... Among relatively isolated, hyperpartisan media outlets, trolling may be less prevalent in part due to the fact that such spaces are dominated by ideologically homogeneous populations where conflicts may be unlikely (or less strategic) to precipitate. Inter-partisan contact zones, by contrast, may potentially serve as fertile ground for trolls to foment intergroup aggression and further drive polarization among more heterogeneous media audiences (Karlsen et al., 2017). 4. Distribution of troll and bot prevalence across replies to media outlets in partisan-split dataset. ...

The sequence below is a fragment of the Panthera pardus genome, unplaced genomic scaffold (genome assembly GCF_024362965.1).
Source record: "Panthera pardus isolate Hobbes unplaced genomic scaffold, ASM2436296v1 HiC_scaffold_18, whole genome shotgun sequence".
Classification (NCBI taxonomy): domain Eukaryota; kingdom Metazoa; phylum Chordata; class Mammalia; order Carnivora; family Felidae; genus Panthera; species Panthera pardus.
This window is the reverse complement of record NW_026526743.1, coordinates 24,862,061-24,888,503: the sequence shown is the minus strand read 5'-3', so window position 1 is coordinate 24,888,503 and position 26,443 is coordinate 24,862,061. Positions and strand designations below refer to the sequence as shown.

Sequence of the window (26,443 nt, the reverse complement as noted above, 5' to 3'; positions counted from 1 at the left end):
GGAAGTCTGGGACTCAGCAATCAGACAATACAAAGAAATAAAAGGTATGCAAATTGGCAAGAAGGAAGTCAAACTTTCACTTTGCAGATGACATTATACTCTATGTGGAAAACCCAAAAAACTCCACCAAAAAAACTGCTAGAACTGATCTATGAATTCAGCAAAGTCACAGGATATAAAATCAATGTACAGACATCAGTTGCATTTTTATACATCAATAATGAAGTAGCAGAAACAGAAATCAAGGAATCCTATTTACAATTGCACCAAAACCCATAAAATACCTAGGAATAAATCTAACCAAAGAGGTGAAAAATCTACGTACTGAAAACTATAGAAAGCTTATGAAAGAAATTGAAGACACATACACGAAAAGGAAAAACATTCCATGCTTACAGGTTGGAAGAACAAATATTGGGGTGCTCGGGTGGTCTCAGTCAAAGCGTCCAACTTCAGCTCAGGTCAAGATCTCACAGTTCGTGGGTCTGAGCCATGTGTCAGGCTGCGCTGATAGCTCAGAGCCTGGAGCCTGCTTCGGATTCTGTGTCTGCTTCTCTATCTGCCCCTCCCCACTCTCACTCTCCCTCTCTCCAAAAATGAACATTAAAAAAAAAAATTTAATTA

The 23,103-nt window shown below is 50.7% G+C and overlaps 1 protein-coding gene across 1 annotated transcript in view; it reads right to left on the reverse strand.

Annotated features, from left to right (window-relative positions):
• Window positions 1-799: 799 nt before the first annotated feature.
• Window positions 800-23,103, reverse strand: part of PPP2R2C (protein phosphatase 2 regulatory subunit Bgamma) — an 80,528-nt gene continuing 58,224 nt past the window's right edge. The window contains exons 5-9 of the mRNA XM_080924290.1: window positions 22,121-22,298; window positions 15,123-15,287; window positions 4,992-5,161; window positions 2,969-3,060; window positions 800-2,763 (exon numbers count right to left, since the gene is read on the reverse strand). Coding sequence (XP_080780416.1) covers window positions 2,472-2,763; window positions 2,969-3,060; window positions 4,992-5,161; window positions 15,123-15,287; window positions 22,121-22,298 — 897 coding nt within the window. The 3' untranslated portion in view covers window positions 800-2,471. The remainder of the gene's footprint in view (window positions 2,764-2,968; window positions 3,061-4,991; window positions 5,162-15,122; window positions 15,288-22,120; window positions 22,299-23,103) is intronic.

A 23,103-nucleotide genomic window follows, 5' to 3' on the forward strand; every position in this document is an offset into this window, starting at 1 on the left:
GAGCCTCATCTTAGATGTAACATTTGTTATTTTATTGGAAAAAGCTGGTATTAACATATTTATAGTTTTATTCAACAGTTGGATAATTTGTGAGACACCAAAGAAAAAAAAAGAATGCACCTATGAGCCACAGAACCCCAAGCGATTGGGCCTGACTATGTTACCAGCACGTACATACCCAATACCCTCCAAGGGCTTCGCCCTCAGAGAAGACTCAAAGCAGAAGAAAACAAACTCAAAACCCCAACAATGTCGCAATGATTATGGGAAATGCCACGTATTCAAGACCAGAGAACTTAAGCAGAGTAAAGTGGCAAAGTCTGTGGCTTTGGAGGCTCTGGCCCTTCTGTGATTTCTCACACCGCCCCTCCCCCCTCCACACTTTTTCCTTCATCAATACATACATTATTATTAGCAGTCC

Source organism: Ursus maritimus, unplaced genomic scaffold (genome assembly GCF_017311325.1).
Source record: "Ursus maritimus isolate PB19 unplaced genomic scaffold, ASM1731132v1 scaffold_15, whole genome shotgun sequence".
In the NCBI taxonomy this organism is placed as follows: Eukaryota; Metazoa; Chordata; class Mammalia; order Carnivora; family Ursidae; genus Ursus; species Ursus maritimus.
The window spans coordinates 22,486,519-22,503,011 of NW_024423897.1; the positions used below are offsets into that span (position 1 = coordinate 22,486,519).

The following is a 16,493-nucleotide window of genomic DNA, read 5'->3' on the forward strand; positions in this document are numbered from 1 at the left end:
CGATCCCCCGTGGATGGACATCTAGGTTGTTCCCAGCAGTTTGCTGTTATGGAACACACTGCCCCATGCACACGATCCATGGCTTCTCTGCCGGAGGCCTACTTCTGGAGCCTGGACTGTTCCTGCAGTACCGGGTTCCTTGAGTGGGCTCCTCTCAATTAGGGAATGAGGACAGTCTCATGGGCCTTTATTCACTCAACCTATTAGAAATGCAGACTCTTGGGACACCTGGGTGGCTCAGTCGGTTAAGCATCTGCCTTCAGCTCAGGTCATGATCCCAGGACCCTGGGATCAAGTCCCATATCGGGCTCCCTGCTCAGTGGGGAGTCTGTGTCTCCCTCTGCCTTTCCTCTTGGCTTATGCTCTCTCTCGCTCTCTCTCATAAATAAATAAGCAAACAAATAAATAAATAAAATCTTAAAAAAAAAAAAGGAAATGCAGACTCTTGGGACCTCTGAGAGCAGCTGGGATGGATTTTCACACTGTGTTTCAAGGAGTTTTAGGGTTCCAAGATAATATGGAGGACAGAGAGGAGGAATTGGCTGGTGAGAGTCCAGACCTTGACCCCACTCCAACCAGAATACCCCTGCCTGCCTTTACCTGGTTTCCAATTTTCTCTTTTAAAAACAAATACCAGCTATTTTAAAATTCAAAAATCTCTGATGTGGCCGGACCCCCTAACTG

... As we demonstrated in our empirical analysis of media targeting, these troll-bot distinctions surfaced differential characteristics and objectives. In particular, our understanding of their corrosive impacts on the social fabric may be enhanced not just by looking at isolated echo chambers but also heated intergroup points of contact (Karlsen et al., 2017;. ...